Apart from coffee, the other thing apart that Matagalpa grows in the luscious hills around town is cocoa, and where there's cocoa, there's chocolate. To be honest, Nicaragua isn't particularly famous for its chocolate, and while the locals do eat and drink it, it's pretty grim stuff for those of us who are more used to organic chocolate with lots of cocoa content. Local Nicaraguan chocolate is more about sugar than cocoa, and it's pretty disappointing.
There is one place in Matagalpa that bucks this trend, though: El Castillo del Cacao. This small, Dutch-owned factory makes just 700 bars every two days, all by hand, and it prides itself in using 100% organic ingredients and in producing what we would consider proper chocolate. It also does tours; how could we resist?
The tours at the factory itself are only in Spanish, so we booked a morning tour through Matagalpa Tours, the same people who ran our coffee tour, so it was no surprise to find that our hosts were yet again José and Juan Ramon. José brought the same caffeinated enthusiasm to chocolate that he'd brought to coffee the day before, and in a couple of hours at El Castillo we learned all about how to make chocolate from the raw ingredients. Here's how it works.
From Bean to Bar
Like coffee, chocolate starts off as a raw bean, this time the cocoa bean. Cocoa beans grow in large pods that tend to bud off the trunk of the cocoa tree, and when they're ripe, the pods are harvested and cracked open to reveal lots of cocoa beans, all surrounded by a pulp. The beans are left to ferment in a long, wooden trough, which dries out the pulp, but unlike coffee beans they aren't washed, but are instead laid straight out to dry in the sun.
Once dried, the beans are ready to head to the chocolate factory, where they are roasted for two hours at 150°C, and sampled every 15 minutes. José took us into the roasting room, and even though the oven wasn't operating at the time, the smell of roasted cocoa was divine; indeed, there were some roasted beans still in the tray, and they tasted delicious.
After roasting the beans are left to cool for two hours, and then they are ground by hand using ancient-looking grinding stones made from volcanic rock. This separates the bean's skin (the parchment) from the bean itself, and this mixture of crushed bean and skin is put into a machine that separates the two by blowing air through the mixture; the heavier seeds fall down while the parchment is blown away. They used to do this by hand, in the same way that rice is winnowed by hand in places like Indonesia, but the machine is much more efficient.
The parchment goes off to make fertiliser – though the owner is experimenting with making a chocolate tea from it, which could be interesting – and the beans are then put into the grinder, four times. The first two times the beans are ground into powder, but for the third and fourth grindings, it turns into a liquid as the oil stored in the beans gets released. Some factories extract the oil and sell it separately, adding fats like butter or milk to take its place, but at El Castillo they are proud of the fact that they leave the oil in the chocolate, as it means their product contains just two ingredients: cocoa and sugar.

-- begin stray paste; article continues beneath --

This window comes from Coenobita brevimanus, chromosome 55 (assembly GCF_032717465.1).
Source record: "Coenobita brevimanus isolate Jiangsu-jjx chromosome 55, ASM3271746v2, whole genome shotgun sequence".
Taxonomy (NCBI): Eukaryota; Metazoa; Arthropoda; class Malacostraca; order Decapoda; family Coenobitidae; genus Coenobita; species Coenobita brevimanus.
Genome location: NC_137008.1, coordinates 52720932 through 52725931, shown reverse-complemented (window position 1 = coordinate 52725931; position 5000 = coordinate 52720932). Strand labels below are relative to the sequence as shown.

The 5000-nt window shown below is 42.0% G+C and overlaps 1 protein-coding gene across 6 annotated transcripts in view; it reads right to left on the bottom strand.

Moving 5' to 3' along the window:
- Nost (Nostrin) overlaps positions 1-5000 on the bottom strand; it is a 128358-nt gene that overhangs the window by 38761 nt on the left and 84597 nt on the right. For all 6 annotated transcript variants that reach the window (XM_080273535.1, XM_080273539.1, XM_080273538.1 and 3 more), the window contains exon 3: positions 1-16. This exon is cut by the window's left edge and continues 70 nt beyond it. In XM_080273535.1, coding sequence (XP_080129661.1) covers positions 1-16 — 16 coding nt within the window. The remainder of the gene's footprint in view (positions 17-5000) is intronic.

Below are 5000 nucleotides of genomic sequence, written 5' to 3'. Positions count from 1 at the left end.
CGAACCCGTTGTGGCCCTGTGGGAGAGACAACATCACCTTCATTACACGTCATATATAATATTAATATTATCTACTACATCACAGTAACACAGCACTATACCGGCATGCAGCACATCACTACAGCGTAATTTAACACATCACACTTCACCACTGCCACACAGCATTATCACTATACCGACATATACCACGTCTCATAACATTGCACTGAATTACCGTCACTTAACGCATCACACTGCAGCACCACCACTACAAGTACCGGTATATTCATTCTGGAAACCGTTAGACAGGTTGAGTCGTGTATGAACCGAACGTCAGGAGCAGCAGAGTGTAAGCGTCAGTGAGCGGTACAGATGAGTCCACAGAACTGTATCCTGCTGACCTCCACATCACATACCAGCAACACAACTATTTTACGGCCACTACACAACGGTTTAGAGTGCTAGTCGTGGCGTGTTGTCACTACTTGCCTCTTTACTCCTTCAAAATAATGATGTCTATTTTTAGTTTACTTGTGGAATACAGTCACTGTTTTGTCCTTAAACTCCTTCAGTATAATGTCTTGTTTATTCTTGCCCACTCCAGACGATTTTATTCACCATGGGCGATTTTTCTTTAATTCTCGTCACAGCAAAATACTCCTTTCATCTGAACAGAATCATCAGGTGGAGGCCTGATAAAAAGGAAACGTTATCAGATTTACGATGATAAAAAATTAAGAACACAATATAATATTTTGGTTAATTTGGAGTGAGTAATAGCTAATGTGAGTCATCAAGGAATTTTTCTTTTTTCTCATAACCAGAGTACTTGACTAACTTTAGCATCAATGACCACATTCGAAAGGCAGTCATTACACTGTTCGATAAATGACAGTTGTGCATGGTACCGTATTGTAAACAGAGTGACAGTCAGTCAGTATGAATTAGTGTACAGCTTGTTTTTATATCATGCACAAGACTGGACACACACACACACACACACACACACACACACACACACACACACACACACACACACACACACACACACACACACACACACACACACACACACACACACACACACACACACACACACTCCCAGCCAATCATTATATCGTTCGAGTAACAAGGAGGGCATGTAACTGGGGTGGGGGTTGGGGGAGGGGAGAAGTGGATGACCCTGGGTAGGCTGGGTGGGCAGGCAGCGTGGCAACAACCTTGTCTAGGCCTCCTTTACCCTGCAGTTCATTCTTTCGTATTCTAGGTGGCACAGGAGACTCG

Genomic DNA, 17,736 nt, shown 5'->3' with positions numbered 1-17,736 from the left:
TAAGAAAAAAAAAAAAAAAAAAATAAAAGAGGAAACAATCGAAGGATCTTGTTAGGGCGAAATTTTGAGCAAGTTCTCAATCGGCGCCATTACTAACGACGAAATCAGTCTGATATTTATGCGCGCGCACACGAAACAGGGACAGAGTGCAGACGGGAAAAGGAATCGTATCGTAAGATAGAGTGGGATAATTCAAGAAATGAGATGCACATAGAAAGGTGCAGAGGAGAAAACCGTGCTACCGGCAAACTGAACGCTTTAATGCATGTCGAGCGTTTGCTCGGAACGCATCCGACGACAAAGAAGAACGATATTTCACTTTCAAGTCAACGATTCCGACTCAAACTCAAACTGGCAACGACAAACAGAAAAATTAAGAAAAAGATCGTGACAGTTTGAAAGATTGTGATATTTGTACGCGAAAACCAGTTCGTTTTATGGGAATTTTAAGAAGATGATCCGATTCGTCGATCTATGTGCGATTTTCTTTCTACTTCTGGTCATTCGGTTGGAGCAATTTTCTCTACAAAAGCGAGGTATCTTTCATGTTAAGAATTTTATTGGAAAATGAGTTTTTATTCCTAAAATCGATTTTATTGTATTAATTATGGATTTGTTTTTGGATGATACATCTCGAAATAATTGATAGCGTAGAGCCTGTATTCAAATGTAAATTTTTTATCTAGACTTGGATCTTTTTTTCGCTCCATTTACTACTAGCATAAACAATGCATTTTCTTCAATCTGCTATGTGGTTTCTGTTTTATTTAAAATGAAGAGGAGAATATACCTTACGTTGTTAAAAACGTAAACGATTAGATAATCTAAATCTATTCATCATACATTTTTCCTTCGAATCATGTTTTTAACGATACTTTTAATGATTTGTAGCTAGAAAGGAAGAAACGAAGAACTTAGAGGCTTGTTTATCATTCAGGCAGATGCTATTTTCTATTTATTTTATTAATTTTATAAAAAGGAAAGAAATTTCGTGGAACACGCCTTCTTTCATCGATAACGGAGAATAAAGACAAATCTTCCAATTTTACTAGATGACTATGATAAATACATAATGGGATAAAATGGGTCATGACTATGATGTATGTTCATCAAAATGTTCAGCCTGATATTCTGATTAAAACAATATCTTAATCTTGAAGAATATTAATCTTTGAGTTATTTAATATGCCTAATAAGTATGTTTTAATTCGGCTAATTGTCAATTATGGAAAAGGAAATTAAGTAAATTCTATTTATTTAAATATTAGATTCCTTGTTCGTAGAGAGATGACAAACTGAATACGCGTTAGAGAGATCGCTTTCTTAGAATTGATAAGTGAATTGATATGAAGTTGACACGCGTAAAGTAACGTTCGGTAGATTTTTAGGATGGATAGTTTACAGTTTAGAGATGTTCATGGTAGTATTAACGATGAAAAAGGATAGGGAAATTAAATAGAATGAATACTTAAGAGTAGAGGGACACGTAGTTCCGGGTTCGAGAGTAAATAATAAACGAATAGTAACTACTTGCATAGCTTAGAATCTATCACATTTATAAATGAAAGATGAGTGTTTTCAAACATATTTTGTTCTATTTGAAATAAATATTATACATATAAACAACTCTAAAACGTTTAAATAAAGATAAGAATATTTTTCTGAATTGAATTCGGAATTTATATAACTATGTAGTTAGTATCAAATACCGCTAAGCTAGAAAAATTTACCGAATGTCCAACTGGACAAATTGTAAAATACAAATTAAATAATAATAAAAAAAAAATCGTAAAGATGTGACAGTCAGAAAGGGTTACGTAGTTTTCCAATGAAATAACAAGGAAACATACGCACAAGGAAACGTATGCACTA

Talking of sugar, the next stage is to finely grind the chocolate up with organic cane sugar for two hours. The machine that does this is a round drum, full of liquid chocolate that looks hypnotic and smells divine; this is the river of chocolate from Charlie and the Chocolate Factory in miniature, and José fished out a couple of short wooden sticks so we could have a taste. At this stage you can still detect the sugar granules in the mix, but it's definitely recognisable as chocolate.
If we thought the sugar mixer was hypnotic to watch, it was nothing compared to the flavour mixer. This is where they mix in the other ingredients, such as rum, cashew nuts, orange peel, more sugar, coffee, or more cocoa seeds (or 'nibs' as they're called if used as a raw ingredient). The mixer combines a rotating flywheel, a chocolate spout and a trough full of rich, dark goo that gently turns into itself like a chocolate lava flow. At this stage the chocolate is even finer, and it tastes divine.
Once the ingredients are thoroughly mixed in – again, after two hours in the mixer – the chocolate is poured into moulds and put on a vibrating shelf that knocks all the air out of the mixture, so that the final bars will be structurally sound. Then it's into the fridge for – you guessed it – two hours for the chocolate to set, and the final product is packaged by hand into a heat-sealed foil wrapper with a paper label.
The result is a chocolate bar that's clearly hand-made. The texture is still slightly unrefined – you can feel the granules of cocoa and sugar on your tongue as it melts – but the taste is clean and simple enough for you to taste the individual ingredients of cocoa, sugar and (in the unflavoured versions) absolutely nothing else.
It also goes rather well with local Matagalpan coffee, as we discovered at the end of the tour. Interestingly, this chocolate doesn't sell to Nicaraguans, as it's too expensive; the growing process is complicated and difficult, so cocoa beans sell for a premium, and that's why local chocolate is so low in cocoa content. Chocolate bars with 50% or 75% cocoa content are far too expensive for the locals to buy, at US$1 for a standard-size bar, so the only market for El Castillo's products are the tourists that visit Matagalpa, and who shop in the few outlets that stock their products. This is, quite literally, a cottage industry, with the chocolate being produced in a small breeze-block building behind the owner's house. They are trying to get accredited so they can start to sell their chocolate abroad, but for now this is a purely Nicaraguan industry (apart from one outlet in neighbouring Honduras).
If Nicaraguan chocolate takes over the world, then this is where it started...